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Verse 28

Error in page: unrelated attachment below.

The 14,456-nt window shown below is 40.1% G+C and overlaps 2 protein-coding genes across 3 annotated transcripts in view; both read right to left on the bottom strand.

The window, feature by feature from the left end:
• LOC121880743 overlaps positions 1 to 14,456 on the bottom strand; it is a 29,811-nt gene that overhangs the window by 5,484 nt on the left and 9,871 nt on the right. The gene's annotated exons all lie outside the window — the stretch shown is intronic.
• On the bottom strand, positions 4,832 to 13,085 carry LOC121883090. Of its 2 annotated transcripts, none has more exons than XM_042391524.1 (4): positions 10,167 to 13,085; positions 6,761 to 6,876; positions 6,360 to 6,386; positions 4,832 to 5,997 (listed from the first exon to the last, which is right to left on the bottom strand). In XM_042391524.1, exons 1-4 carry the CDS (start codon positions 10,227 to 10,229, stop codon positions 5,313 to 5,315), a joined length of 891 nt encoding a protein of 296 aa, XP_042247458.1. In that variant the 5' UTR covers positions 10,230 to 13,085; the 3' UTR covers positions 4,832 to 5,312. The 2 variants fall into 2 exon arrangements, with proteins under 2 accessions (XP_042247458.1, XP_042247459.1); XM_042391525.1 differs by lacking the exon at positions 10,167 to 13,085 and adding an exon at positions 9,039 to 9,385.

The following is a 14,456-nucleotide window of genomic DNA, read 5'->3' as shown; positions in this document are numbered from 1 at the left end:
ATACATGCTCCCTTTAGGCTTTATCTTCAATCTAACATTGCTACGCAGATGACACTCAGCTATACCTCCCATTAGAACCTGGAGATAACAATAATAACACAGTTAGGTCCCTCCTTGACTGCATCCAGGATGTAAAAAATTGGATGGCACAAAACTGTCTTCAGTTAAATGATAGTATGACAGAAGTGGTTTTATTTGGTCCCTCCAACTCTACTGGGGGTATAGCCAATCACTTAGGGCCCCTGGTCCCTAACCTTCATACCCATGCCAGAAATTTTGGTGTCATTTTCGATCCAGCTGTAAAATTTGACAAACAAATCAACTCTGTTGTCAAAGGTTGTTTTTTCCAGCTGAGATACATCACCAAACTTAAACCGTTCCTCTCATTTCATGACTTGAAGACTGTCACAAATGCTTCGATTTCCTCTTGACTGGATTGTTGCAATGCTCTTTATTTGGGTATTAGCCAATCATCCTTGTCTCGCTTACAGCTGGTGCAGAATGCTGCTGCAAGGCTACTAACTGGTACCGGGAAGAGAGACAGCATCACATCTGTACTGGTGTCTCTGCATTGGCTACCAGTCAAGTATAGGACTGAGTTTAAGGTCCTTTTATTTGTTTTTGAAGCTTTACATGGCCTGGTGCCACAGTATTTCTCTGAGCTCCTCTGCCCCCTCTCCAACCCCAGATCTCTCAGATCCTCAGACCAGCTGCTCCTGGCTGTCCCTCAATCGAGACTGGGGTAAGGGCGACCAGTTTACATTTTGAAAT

Matthew 11:28. Come unto me Our Lord here shows to whom he is pleased to reveal the Father, and the things said above to be hid from the wise and prudent; to those that labour, or, are weary, as κοπιωντες may be rendered, and are heavy laden; namely, those that are weary of the slavery of sin and Satan, and of the love of the world and the pursuit of its vanities, and desire and labour after a state of reconciliation and peace with God, and rest in him; and who, till they enjoy these blessings, are heavy laden with a sense of the guilt and power of their sins, and of the displeasure of God due to them on account thereof. To these, and also to such as are burdened with the distresses of life and various trials, Jesus graciously says, Come unto me The original word, Δευτε , come, expresses not so much a command, as a friendly request; a familiar exhorting, desiring, and begging a person to do any thing, particularly what is pleasant, and would be profitable to him if done. To come to Christ, is to apply to him in faith and prayer for such blessings as we see we want. And I I alone, (for no one else can,) will give you freely, (what you cannot purchase,) rest, namely, from the guilt of sin by justification, and from the power of sin by sanctification; rest, from a sense of the wrath of God and an accusing conscience, in peace with God and peace of mind; rest, from all carnal affections, and fruitless worldly cares, disquietudes, and labours, in the love of God shed abroad in your hearts; and rest in the midst of the afflictions, trials, and troubles of life, in a full assurance that all things shall work for your good, and that, though in the world you may have tribulation, in me you shall have peace. Some commentators, by the rest offered in this invitation, understand that freedom from the burdensome services of the law which Christ has granted to men through the promulgation of the gospel. And it must be owned that this interpretation is favoured by the subsequent clause, in which men are invited to take on them Christ’s yoke and burden, from the consideration that they are light and easy, namely, in comparison of Moses’s yoke. There is no reason, however, for confining the rest of the soul here offered to that particular privilege of Christianity. It is more natural to think that it comprehends therewith all the blessings of the gospel whatsoever. Christianity, when embraced in faith and love, and possessed in the life and power of it, gives rest to the soul, because, 1st, it clearly informs the judgment concerning the most important points, removing all doubts concerning them; 2d, it settles the will in the choice of what is for its happiness; 3d, it controls and regulates the passions, and keeps them under subjection to the peace and love of God. Philippians 4:7; Colossians 3:14-15. See Dodd’s sermon on this text.

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